"Barb'ry Aleshine," said Mrs. Lecks, from underneath her great woolen comforter, "if you want to get your lungs friz, you'd better go on talkin'. Manners is manners, but they can wait till we get to the bottom of the hill."

Notwithstanding this admonition, I noticed that as soon as the two parties met, both Mrs. Lecks and Mrs. Aleshine advanced and shook hands with the ladies who had been their neighbors under such peculiar circumstances, and that Mrs. Lecks herself expressed a muffled hope that they might all get down safely.

I now pushed the mattress which was to serve as our sled as close as was prudent to the edge of the descent, and requested the party to seat themselves upon it. Without hesitation Mrs. Lecks and Mrs. Aleshine sat down, taking Ruth between them, as they had promised to do. My young wife was very nervous, but the cool demeanor of her companions, and my evident belief in the practicability of the plan, gave her courage, and she quietly took her seat. The younger of the two strange ladies stepped lightly on the cushions, and before seating herself stood up for a good look at the far-extending bed of snow over which we were to take our way. The prospect did not appear to deter her, and she sat down promptly and with an air that seemed to say that she anticipated a certain enjoyment from the adventure. The elder lady, however, exhibited very different emotions. She shrank back from the cushions toward which the gentleman was conducting her, and turned her face away from the declivity. Her companion assured her that it was absolutely necessary that we should descend from the mountain in this way, for there was no other; and asserting his belief that our slide would be a perfectly safe one, he gently drew her to the mattress and induced her to sit down.

I now noticed, for the first time, that the gentleman carried under one arm, and covered by his long cloak, a large package of some sort, and I immediately said to him: "It will be very imprudent for us to attempt to carry any of our property except what we can put in our pockets or wrap around us. Everything else should be left here, either in your carriage or our coach, and I have no fear that anything will be lost. But even if our luggage were in danger of being molested, we cannot afford to consider it under circumstances such as these."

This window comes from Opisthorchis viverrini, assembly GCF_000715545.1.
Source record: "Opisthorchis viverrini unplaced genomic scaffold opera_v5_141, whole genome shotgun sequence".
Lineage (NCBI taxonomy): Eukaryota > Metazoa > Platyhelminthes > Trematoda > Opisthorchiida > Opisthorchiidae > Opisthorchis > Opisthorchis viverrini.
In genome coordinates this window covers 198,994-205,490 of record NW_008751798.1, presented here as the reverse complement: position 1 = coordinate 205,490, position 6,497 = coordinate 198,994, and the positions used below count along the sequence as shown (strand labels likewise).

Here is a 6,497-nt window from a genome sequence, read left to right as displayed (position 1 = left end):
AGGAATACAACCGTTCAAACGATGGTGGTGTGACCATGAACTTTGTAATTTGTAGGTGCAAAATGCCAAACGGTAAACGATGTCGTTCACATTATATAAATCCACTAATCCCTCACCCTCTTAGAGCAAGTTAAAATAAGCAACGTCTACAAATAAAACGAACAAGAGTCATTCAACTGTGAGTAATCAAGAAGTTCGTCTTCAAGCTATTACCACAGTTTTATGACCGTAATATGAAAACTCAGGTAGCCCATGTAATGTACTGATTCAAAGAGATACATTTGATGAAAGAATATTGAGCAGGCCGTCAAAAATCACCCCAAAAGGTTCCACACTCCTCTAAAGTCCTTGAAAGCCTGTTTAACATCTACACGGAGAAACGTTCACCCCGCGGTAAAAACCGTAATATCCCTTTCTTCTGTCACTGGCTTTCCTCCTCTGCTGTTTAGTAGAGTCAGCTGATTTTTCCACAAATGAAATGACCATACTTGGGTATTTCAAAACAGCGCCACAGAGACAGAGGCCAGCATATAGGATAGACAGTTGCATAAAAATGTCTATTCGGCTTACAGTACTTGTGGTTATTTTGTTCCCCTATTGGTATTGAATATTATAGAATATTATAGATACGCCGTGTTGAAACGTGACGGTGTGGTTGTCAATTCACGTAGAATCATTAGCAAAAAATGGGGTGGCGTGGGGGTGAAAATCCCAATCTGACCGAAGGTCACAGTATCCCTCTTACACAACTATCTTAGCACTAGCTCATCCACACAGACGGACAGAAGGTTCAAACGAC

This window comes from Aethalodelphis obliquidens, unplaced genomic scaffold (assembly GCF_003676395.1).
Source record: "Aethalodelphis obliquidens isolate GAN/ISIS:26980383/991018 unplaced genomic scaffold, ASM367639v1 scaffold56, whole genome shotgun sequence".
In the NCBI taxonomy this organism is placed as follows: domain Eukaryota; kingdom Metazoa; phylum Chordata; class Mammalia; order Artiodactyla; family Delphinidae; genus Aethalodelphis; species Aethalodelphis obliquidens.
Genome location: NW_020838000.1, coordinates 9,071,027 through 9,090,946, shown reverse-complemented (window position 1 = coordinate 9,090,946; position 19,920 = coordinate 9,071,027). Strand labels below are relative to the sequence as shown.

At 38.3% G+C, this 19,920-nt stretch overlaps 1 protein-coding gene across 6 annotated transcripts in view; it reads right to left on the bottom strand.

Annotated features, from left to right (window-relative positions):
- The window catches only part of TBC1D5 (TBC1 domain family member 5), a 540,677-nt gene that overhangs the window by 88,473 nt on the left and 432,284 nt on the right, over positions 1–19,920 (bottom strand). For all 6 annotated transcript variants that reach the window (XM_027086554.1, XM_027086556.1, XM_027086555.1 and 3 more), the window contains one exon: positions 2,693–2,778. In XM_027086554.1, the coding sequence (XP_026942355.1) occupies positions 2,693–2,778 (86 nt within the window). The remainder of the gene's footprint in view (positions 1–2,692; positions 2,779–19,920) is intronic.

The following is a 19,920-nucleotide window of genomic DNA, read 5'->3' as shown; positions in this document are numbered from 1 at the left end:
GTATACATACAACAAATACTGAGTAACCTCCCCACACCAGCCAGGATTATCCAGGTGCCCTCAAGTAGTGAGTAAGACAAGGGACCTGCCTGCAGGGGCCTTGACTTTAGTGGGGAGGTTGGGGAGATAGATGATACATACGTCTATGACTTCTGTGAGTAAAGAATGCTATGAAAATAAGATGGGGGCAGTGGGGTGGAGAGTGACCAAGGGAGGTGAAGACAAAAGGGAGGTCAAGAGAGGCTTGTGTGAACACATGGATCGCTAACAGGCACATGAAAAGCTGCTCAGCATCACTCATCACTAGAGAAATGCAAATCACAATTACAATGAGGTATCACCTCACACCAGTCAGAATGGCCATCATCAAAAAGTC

"My dear sir," said the gentleman, speaking very gravely, "I appreciate the hazards of our position as keenly as yourself. Our valises, and all the light luggage which we had with us in our carriage, I have left there, and shall not give them another thought. But with the parcel I hold under this arm I cannot part, and if I go down the mountain-side on these cushions, it must go with me. If you refuse in such a case to allow me to be one of your party, I must remain behind, and endeavor to find a board or something else on which I can make the descent of the mountain."

He spoke courteously, but with an air of decision which showed me that it would be of no use to argue with him. Besides, there was no time for parleying, and if this gentleman chose to take his chances with but one arm at liberty, it was no longer my affair. I therefore desired him to sit down, and I arranged the company so that they sat back to back, their feet drawn up to the edge of the mattress. I then took the place which had been reserved for me as steersman, and having tied several shawls together, end to end, I passed them around the whole of us under our arms, thus binding us all firmly together. I felt that one of our greatest dangers would be that one or more of the party might slip from the mattress during the descent.

When all was ready I asked the gentleman, who, with the elder lady, sat near me at the back of the mattress, to assist in giving us a start by pushing outward with his heels while I thrust the handle of my wooden shovel into the crust and thus pushed the mattress forward. The starting was a little difficult, but in a minute or two we had pushed the mattress partly over the brink, and then, after a few more efforts, we began to slide downward.

The motion, at first slow, suddenly became quite rapid, and I heard behind me a cry or exclamation, from whom I knew not, but I felt quite sure it did not come from any of my party. I hoped to be able to make some use of my shovel in the guidance of our unwieldy raft or mattress-sled, but I soon found this impossible, and down we went over the smooth, hard-frozen slope, with nothing to direct our course but the varying undulations of the mountain-side. Every moment we seemed to go faster and faster, and soon we began to revolve, so that sometimes I was in front and sometimes behind. Once, when passing over a very smooth sheet of snow, we fairly spun around, so that in every direction feet were flying out from a common center and heels grating on the frozen crust. But there were no more cries or exclamations. Each one of us grasped the cordage which held the cushions together, and the rapidity of the motion forced us almost to hold our breath.